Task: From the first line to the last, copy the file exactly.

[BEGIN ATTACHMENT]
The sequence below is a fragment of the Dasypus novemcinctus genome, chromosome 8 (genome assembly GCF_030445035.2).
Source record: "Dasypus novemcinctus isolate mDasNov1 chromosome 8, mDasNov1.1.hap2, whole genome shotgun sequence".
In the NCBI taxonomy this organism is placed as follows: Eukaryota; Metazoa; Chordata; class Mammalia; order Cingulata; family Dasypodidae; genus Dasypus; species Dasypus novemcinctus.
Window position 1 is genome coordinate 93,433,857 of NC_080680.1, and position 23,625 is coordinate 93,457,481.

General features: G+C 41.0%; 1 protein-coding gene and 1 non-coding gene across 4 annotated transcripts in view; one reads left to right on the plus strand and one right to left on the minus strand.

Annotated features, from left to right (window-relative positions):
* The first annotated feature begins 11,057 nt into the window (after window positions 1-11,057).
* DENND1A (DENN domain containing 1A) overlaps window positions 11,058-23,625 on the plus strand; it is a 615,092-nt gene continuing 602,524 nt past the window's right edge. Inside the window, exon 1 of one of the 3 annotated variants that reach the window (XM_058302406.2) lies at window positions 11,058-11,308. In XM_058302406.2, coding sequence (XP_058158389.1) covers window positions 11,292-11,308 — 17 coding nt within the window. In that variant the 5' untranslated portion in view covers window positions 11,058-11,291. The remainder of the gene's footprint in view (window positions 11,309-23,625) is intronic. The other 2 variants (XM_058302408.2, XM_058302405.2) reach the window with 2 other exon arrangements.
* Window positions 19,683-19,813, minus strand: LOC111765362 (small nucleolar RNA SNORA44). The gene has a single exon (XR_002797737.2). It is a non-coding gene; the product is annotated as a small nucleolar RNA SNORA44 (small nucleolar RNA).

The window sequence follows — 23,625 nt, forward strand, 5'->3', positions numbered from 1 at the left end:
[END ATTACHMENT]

The sequence below is a fragment of the Dasypus novemcinctus genome, chromosome 8 (genome assembly GCF_030445035.2).
Source record: "Dasypus novemcinctus isolate mDasNov1 chromosome 8, mDasNov1.1.hap2, whole genome shotgun sequence".
In the NCBI taxonomy this organism is placed as follows: Eukaryota; Metazoa; Chordata; class Mammalia; order Cingulata; family Dasypodidae; genus Dasypus; species Dasypus novemcinctus.
Window position 1 is genome coordinate 93,433,857 of NC_080680.1, and position 23,625 is coordinate 93,457,481.

General features: G+C 41.0%; 1 protein-coding gene and 1 non-coding gene across 4 annotated transcripts in view; one reads left to right on the plus strand and one right to left on the minus strand.

Annotated features, from left to right (window-relative positions):
* The first annotated feature begins 11,057 nt into the window (after window positions 1-11,057).
* DENND1A (DENN domain containing 1A) overlaps window positions 11,058-23,625 on the plus strand; it is a 615,092-nt gene continuing 602,524 nt past the window's right edge. Inside the window, exon 1 of one of the 3 annotated variants that reach the window (XM_058302406.2) lies at window positions 11,058-11,308. In XM_058302406.2, coding sequence (XP_058158389.1) covers window positions 11,292-11,308 — 17 coding nt within the window. In that variant the 5' untranslated portion in view covers window positions 11,058-11,291. The remainder of the gene's footprint in view (window positions 11,309-23,625) is intronic. The other 2 variants (XM_058302408.2, XM_058302405.2) reach the window with 2 other exon arrangements.
* Window positions 19,683-19,813, minus strand: LOC111765362 (small nucleolar RNA SNORA44). The gene has a single exon (XR_002797737.2). It is a non-coding gene; the product is annotated as a small nucleolar RNA SNORA44 (small nucleolar RNA).

The window sequence follows — 23,625 nt, forward strand, 5'->3', positions numbered from 1 at the left end: